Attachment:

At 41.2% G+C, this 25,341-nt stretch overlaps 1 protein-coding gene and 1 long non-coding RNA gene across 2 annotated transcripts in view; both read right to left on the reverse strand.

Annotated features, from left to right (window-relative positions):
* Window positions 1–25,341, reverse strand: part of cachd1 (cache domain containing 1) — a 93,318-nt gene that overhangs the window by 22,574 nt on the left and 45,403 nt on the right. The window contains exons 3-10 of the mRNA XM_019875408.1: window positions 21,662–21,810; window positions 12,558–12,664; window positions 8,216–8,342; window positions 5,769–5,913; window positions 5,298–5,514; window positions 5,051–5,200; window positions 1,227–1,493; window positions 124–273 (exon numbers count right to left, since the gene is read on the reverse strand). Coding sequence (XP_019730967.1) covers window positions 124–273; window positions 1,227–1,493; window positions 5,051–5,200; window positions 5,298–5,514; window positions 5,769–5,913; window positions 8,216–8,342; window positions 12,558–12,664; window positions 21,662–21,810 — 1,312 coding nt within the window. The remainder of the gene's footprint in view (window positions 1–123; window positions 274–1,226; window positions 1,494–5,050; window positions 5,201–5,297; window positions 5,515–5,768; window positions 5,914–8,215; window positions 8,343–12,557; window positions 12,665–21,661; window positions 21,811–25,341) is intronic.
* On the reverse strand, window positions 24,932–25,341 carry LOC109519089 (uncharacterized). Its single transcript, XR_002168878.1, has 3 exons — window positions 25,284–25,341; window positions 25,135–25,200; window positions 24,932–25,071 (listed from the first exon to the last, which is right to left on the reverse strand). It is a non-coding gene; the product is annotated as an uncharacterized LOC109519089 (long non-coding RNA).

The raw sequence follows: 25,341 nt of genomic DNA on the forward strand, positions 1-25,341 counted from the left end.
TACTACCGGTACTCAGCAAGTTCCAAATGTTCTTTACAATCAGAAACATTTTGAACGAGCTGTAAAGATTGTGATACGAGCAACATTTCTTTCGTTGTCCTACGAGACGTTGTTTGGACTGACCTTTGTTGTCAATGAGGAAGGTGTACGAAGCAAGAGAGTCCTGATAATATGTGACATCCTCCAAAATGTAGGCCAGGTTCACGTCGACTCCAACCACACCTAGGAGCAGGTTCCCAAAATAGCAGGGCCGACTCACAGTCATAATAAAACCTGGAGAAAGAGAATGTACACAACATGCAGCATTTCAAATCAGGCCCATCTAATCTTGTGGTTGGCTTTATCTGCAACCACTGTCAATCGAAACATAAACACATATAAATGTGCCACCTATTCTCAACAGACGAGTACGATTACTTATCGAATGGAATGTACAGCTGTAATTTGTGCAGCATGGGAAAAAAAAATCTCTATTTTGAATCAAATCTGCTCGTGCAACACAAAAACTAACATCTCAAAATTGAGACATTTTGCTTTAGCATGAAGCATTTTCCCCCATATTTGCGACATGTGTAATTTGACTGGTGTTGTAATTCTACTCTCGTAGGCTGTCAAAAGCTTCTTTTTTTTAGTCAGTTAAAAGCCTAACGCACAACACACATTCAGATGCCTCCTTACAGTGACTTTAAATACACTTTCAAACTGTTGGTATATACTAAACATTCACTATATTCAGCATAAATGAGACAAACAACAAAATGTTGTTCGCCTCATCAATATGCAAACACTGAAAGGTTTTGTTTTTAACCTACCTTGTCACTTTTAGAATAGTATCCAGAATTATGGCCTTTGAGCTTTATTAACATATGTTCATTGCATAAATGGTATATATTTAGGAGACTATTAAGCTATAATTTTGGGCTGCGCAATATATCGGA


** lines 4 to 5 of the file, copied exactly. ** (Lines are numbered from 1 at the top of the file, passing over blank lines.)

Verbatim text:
* On the reverse strand, window positions 24,932–25,341 carry LOC109519089 (uncharacterized). Its single transcript, XR_002168878.1, has 3 exons — window positions 25,284–25,341; window positions 25,135–25,200; window positions 24,932–25,071 (listed from the first exon to the last, which is right to left on the reverse strand). It is a non-coding gene; the product is annotated as an uncharacterized LOC109519089 (long non-coding RNA).

The raw sequence follows: 25,341 nt of genomic DNA on the forward strand, positions 1-25,341 counted from the left end.